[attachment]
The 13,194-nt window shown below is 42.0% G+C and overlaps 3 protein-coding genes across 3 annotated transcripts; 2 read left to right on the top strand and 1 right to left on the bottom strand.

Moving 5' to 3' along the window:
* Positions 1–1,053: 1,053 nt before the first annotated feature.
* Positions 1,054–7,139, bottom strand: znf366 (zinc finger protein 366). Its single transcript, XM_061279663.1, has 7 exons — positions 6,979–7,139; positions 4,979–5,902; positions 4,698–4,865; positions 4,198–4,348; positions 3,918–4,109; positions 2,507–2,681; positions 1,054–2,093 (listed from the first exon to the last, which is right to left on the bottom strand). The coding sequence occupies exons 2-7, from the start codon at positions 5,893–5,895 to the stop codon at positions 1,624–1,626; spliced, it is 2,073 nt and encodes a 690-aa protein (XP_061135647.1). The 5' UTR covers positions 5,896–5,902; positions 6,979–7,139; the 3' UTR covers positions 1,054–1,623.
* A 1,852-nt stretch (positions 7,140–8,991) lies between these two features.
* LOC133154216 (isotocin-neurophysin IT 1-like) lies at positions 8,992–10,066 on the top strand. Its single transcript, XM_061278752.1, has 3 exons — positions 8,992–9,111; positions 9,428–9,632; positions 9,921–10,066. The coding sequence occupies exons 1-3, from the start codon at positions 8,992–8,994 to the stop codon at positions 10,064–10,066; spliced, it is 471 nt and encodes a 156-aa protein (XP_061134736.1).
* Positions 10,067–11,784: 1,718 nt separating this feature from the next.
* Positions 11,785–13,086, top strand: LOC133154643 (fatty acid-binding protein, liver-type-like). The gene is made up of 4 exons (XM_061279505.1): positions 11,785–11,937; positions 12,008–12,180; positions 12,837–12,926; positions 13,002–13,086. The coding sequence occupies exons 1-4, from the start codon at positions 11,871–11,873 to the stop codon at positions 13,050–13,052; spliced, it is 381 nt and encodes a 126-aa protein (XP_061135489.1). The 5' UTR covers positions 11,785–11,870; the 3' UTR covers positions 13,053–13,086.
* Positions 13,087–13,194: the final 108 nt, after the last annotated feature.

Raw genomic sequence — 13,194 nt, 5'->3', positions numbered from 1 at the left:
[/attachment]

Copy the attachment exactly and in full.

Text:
The 13,194-nt window shown below is 42.0% G+C and overlaps 3 protein-coding genes across 3 annotated transcripts; 2 read left to right on the top strand and 1 right to left on the bottom strand.

Moving 5' to 3' along the window:
* Positions 1–1,053: 1,053 nt before the first annotated feature.
* Positions 1,054–7,139, bottom strand: znf366 (zinc finger protein 366). Its single transcript, XM_061279663.1, has 7 exons — positions 6,979–7,139; positions 4,979–5,902; positions 4,698–4,865; positions 4,198–4,348; positions 3,918–4,109; positions 2,507–2,681; positions 1,054–2,093 (listed from the first exon to the last, which is right to left on the bottom strand). The coding sequence occupies exons 2-7, from the start codon at positions 5,893–5,895 to the stop codon at positions 1,624–1,626; spliced, it is 2,073 nt and encodes a 690-aa protein (XP_061135647.1). The 5' UTR covers positions 5,896–5,902; positions 6,979–7,139; the 3' UTR covers positions 1,054–1,623.
* A 1,852-nt stretch (positions 7,140–8,991) lies between these two features.
* LOC133154216 (isotocin-neurophysin IT 1-like) lies at positions 8,992–10,066 on the top strand. Its single transcript, XM_061278752.1, has 3 exons — positions 8,992–9,111; positions 9,428–9,632; positions 9,921–10,066. The coding sequence occupies exons 1-3, from the start codon at positions 8,992–8,994 to the stop codon at positions 10,064–10,066; spliced, it is 471 nt and encodes a 156-aa protein (XP_061134736.1).
* Positions 10,067–11,784: 1,718 nt separating this feature from the next.
* Positions 11,785–13,086, top strand: LOC133154643 (fatty acid-binding protein, liver-type-like). The gene is made up of 4 exons (XM_061279505.1): positions 11,785–11,937; positions 12,008–12,180; positions 12,837–12,926; positions 13,002–13,086. The coding sequence occupies exons 1-4, from the start codon at positions 11,871–11,873 to the stop codon at positions 13,050–13,052; spliced, it is 381 nt and encodes a 126-aa protein (XP_061135489.1). The 5' UTR covers positions 11,785–11,870; the 3' UTR covers positions 13,053–13,086.
* Positions 13,087–13,194: the final 108 nt, after the last annotated feature.

Raw genomic sequence — 13,194 nt, 5'->3', positions numbered from 1 at the left: